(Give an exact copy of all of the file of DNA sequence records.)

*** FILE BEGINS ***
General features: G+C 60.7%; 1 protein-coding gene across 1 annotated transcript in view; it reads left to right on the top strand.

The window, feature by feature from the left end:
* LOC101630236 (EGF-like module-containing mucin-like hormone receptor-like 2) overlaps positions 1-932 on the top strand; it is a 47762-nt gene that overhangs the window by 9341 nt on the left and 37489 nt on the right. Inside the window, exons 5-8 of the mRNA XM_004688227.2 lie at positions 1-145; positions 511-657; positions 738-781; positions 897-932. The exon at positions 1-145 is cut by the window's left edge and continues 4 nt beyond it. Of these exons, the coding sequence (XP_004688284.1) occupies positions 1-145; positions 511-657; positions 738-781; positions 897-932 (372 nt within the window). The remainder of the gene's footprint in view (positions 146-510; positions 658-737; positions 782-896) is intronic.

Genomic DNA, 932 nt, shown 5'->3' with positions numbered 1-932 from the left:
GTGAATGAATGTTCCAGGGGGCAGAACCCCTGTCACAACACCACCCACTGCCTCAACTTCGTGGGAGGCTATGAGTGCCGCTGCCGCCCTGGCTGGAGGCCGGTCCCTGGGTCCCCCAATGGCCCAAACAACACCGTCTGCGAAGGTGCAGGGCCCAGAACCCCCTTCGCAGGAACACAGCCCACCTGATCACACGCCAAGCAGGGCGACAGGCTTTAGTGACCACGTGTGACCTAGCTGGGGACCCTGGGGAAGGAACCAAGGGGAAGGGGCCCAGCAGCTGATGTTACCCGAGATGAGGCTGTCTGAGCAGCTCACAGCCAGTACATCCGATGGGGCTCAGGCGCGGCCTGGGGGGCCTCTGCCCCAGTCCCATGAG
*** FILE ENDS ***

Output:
General features: G+C 60.7%; 1 protein-coding gene across 1 annotated transcript in view; it reads left to right on the top strand.

The window, feature by feature from the left end:
* LOC101630236 (EGF-like module-containing mucin-like hormone receptor-like 2) overlaps positions 1-932 on the top strand; it is a 47762-nt gene that overhangs the window by 9341 nt on the left and 37489 nt on the right. Inside the window, exons 5-8 of the mRNA XM_004688227.2 lie at positions 1-145; positions 511-657; positions 738-781; positions 897-932. The exon at positions 1-145 is cut by the window's left edge and continues 4 nt beyond it. Of these exons, the coding sequence (XP_004688284.1) occupies positions 1-145; positions 511-657; positions 738-781; positions 897-932 (372 nt within the window). The remainder of the gene's footprint in view (positions 146-510; positions 658-737; positions 782-896) is intronic.

Genomic DNA, 932 nt, shown 5'->3' with positions numbered 1-932 from the left:
GTGAATGAATGTTCCAGGGGGCAGAACCCCTGTCACAACACCACCCACTGCCTCAACTTCGTGGGAGGCTATGAGTGCCGCTGCCGCCCTGGCTGGAGGCCGGTCCCTGGGTCCCCCAATGGCCCAAACAACACCGTCTGCGAAGGTGCAGGGCCCAGAACCCCCTTCGCAGGAACACAGCCCACCTGATCACACGCCAAGCAGGGCGACAGGCTTTAGTGACCACGTGTGACCTAGCTGGGGACCCTGGGGAAGGAACCAAGGGGAAGGGGCCCAGCAGCTGATGTTACCCGAGATGAGGCTGTCTGAGCAGCTCACAGCCAGTACATCCGATGGGGCTCAGGCGCGGCCTGGGGGGCCTCTGCCCCAGTCCCATGAG